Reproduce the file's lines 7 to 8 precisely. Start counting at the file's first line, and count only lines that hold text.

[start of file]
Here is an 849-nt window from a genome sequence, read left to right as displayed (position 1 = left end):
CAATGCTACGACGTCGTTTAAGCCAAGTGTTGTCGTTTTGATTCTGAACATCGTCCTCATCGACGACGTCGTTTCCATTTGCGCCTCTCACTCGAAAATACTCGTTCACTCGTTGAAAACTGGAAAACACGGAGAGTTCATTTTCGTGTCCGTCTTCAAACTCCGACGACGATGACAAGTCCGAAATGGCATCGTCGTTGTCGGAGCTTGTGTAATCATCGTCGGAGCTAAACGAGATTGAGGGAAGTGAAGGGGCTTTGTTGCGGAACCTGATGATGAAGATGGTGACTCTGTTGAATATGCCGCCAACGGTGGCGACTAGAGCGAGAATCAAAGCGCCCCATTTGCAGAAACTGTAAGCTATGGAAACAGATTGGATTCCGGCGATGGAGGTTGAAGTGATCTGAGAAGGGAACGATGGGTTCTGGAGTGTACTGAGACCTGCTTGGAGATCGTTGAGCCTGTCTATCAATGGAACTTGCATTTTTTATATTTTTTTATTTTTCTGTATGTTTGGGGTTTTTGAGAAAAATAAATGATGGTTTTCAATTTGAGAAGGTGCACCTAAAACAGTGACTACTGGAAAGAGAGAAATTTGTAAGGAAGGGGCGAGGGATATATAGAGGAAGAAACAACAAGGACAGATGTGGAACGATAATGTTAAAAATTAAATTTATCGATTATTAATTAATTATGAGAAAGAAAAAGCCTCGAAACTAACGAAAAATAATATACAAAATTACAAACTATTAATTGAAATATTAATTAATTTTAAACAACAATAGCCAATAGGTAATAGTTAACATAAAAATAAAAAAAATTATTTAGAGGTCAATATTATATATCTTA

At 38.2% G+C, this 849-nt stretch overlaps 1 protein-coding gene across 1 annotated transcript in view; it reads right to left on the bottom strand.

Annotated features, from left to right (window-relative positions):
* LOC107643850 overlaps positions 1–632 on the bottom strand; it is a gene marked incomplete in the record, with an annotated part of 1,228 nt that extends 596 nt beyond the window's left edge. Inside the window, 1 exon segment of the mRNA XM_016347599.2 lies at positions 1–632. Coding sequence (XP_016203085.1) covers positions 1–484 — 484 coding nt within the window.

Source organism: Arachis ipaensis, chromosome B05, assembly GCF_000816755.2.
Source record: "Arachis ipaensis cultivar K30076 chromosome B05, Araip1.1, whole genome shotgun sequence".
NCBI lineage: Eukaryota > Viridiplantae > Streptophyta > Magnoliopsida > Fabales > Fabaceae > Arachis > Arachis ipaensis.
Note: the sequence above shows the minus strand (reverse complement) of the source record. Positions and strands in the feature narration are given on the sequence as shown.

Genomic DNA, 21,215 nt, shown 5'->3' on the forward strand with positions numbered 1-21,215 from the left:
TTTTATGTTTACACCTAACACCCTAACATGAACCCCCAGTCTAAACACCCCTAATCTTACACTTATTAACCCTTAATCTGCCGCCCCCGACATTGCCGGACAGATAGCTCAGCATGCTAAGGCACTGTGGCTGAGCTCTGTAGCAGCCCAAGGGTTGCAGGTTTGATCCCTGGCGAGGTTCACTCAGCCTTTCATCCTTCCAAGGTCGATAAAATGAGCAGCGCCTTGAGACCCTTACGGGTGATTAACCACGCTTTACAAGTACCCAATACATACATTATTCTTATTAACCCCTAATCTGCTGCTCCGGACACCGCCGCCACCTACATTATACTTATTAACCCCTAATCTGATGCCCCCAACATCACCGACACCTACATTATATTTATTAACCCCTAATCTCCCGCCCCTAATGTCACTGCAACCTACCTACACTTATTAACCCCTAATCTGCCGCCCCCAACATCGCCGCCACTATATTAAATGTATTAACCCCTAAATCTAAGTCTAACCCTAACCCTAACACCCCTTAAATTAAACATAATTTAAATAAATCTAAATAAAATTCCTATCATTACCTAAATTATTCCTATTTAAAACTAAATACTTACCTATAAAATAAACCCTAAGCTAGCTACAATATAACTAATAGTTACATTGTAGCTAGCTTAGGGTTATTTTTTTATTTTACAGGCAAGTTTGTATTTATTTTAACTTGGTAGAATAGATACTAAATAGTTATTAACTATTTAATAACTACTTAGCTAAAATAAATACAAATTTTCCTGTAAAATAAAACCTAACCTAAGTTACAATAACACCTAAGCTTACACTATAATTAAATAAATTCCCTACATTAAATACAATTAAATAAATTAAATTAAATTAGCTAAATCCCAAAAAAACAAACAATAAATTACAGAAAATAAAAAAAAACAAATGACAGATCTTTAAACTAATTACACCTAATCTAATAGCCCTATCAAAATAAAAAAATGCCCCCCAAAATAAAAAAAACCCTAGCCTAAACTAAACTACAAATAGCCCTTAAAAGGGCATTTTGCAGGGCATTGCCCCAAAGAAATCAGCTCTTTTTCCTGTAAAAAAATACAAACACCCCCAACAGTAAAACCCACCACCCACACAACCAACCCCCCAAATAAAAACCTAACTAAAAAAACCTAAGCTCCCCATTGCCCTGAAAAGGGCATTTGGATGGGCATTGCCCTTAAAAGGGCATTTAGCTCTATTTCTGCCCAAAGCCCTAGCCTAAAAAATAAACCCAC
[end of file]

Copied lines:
Source record: "Arachis ipaensis cultivar K30076 chromosome B05, Araip1.1, whole genome shotgun sequence".
NCBI lineage: Eukaryota > Viridiplantae > Streptophyta > Magnoliopsida > Fabales > Fabaceae > Arachis > Arachis ipaensis.